Consider the co-linear Lagrange points, $L_1$, $L_2$, and $L_3$. These all lie on the $x$-axis, and are thus characterized by $y=0$, $\rho_1^{\,2} = (x+\mu_2)^2$, and $\rho_2^{\,2} = (x-\mu_1)^2$. It follows, from the preceding equations, that $B=C=0$ and $D=3\,A$. Hence, $U_{xx}=-1-2\,A$, $U_{yy} = A-1$, and $U_{xy}=0$. Equation (9.76) thus yields

$\displaystyle {\mit\Gamma}^{\,2} + (2-A)\,{\mit\Gamma} + (1-A)\,(1+2\,A) = 0,$ (9.84)

where ${\mit\Gamma}=\gamma^{\,2}$. For a Lagrange point to be stable to small displacements, all four of the roots, $\gamma$, of Equation (9.76) must be purely imaginary. This, in turn, implies that the two roots of the preceding equation,

$\displaystyle {\mit\Gamma} = \frac{A-2\pm\sqrt{A\,(9\,A-8)}}{2},$ (9.85)

must both be real and negative. Thus, the stability criterion is

$\displaystyle \frac{8}{9}\leq A \leq 1.$ (9.86)

Figure 9.13 shows $A$ calculated at the three co-linear Lagrange points as a function of $\mu _2$, for all allowed values of this parameter (i.e., $0<\mu_2\leq 0.5$). It can be seen that $A$ is always greater than unity for all three points. Hence, we conclude that the co-linear Lagrange points, $L_1$, $L_2$, and $L_3$, are intrinsically unstable equilibrium points in the co-rotating frame.

Figure: 9.14 Positions of the Trojan asteroids (small circles) and Jupiter (large circle) projected onto ecliptic plane (viewed from north) at MJD 55600. The $X$-axis is directed toward vernal equinox. Raw data from JPL Small-Body Database.

Let us now consider the triangular Lagrange points, $L_4$ and $L_5$. These points are characterized by $\rho_1=\rho_2=1$. It follows that $A=1$, $B=9/4$, $C=\pm\sqrt{27/16}\,(1-2\,\mu_2)$, and $D=3/4$. Hence, $U_{xx} = -3/4$, $U_{yy}=-9/4$, and $U_{xy} = \mp\sqrt{27/16}\,(1-2\,\mu_2)$, where the upper and lower signs corresponds to $L_4$ and $L_5$, respectively. Equation (9.76) thus yields

$\displaystyle {\mit\Gamma}^{\,2} + {\mit\Gamma} + \frac{27}{4}\,\mu_2\,(1-\mu_2) = 0$ (9.87)

for both points, where ${\mit\Gamma}=\gamma^{\,2}$. As before, the stability criterion is that the two roots of the preceding equation must both be real and negative. This is the case provided that $1 > 27\,\mu_2\,(1-\mu_2)$, which yields the stability criterion

$\displaystyle \mu_2 < \frac{1}{2}\left(1-\sqrt{\frac{23}{27}}\right) = 0.0385.$ (9.88)

In unnormalized units, this criterion becomes

$\displaystyle \frac{m_2}{m_1+ m_2} < 0.0385.$ (9.89)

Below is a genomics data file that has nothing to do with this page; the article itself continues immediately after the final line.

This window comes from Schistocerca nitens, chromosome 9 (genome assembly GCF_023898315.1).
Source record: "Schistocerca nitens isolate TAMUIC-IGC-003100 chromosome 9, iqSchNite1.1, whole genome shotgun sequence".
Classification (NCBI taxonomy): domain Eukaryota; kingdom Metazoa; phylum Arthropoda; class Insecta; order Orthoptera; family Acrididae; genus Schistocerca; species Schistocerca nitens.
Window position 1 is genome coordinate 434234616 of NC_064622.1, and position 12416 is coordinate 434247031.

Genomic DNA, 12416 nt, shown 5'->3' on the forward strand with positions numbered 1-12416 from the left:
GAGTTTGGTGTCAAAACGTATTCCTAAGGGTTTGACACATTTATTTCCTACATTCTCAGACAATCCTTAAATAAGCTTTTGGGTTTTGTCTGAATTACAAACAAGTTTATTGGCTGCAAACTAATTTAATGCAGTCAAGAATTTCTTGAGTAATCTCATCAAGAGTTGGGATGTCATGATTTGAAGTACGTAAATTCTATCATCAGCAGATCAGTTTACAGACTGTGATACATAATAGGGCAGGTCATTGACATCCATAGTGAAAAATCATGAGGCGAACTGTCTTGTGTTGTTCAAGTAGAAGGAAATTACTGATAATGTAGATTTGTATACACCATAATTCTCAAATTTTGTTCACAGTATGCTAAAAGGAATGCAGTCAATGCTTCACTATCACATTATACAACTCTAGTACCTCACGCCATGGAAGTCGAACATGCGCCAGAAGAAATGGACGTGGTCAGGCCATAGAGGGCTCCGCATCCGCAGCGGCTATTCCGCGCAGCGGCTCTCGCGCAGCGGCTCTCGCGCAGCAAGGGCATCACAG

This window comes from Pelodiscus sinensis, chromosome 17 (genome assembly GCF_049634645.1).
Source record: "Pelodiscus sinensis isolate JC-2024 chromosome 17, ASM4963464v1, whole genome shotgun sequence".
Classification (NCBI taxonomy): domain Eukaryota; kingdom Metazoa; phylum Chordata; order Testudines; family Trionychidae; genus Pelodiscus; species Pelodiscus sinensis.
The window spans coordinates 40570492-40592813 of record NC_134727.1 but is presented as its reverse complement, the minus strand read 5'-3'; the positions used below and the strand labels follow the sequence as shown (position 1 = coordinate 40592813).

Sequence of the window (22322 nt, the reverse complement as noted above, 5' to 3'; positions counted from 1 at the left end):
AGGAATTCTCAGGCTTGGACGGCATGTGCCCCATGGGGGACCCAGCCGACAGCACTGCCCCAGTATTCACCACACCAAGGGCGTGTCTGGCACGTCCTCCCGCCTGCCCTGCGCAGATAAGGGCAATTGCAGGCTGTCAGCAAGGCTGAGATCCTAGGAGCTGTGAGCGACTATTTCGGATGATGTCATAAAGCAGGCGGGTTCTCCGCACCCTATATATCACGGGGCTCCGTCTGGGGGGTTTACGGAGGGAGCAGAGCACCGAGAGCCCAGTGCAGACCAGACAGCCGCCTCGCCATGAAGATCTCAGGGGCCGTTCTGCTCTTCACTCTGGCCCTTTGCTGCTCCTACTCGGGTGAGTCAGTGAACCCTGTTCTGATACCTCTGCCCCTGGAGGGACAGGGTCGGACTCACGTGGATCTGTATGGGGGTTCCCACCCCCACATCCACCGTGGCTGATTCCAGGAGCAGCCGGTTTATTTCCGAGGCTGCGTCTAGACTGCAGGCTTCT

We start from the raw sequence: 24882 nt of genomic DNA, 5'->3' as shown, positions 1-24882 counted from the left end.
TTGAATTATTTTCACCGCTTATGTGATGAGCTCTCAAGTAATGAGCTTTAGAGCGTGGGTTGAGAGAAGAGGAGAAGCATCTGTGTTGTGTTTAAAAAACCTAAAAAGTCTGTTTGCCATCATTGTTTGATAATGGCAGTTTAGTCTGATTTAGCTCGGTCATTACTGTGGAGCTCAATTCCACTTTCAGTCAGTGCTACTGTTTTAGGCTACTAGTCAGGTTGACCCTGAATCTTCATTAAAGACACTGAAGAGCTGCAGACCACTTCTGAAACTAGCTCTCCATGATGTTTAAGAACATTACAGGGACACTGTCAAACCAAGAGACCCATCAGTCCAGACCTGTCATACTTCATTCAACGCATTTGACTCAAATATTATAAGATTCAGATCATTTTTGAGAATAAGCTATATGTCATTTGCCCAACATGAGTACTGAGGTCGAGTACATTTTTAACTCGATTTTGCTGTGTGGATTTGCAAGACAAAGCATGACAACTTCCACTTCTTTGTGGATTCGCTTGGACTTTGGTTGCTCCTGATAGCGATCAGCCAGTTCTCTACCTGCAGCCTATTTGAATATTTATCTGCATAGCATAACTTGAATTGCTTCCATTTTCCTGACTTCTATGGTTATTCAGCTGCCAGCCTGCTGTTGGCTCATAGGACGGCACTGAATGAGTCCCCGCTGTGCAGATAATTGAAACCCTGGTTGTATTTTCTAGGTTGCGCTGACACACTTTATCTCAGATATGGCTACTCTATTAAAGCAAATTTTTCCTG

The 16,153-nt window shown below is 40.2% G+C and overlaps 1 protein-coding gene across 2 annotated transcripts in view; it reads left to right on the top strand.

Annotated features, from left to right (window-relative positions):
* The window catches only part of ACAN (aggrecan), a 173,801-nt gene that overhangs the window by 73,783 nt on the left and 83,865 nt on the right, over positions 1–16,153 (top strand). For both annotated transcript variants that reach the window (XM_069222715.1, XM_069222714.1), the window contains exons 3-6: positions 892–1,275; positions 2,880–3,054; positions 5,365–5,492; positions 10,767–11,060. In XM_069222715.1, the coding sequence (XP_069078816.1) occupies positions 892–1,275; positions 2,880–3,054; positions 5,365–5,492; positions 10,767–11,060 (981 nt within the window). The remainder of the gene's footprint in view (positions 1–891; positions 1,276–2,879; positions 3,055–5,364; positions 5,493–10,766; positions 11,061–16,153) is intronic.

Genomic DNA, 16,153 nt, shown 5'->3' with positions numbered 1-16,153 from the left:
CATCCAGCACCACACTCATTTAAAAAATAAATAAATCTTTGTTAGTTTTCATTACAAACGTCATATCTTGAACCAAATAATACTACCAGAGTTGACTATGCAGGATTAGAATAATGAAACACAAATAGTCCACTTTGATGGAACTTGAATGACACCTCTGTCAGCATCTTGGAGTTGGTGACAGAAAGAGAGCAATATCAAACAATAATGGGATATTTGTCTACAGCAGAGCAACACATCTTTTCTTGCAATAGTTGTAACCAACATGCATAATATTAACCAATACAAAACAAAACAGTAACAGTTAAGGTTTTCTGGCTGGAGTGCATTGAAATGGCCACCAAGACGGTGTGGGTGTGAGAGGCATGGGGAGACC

Figure: 9.15 Positions of the Trojan asteroids (small circles) and Jupiter (large circle) at MJD 55600. $Z$ is normal distance from the ecliptic plane. ${\mit \Delta }\lambda $ is the difference in ecliptic longitude between the asteroids and Jupiter. Raw data from JPL Small-Body Database.

We thus conclude that the $L_4$ and $L_5$ Lagrange points are stable equilibrium points, in the co-rotating frame, provided that mass $m_2$ is less than about $4$ percent of mass $m_1$. If this is the case then mass $m_3$ can orbit around these points indefinitely. In the inertial frame, the mass will share the orbit of mass $m_2$ about mass $m_1$, but it will stay approximately $60^\circ$ ahead of mass $m_2$ if it is orbiting the $L_4$ point, or $60^\circ$ behind if it is orbiting the $L_5$ point. See Figure 9.12. This type of behavior has been observed in the solar system. For instance, there is a subclass of asteroids, known as the Trojan asteroids, that are trapped in the vicinity of the $L_4$ and $L_5$ points of the Sun-Jupiter system [which easily satisfies the stability criterion in Equation (9.89)], and consequently share Jupiter's orbit around the Sun, staying approximately $60^\circ$ ahead of and $60^\circ$ behind, Jupiter, respectively. These asteroids are shown in Figures 9.14 and 9.15. The Sun-Jupiter system is not the only dynamical system in the solar system that possess Trojan asteroids trapped in the vicinity of its $L_4$ and $L_5$ points. In fact, the Sun-Neptune system has eight known Trojan asteroids, the Sun-Mars system has four, and the Sun-Earth system has one (designated 2010 TK7) trapped at the $L_4$ point. The $L_4$ and $L_5$ points of the Sun-Earth system are also observed to trap clouds of interplanetary dust.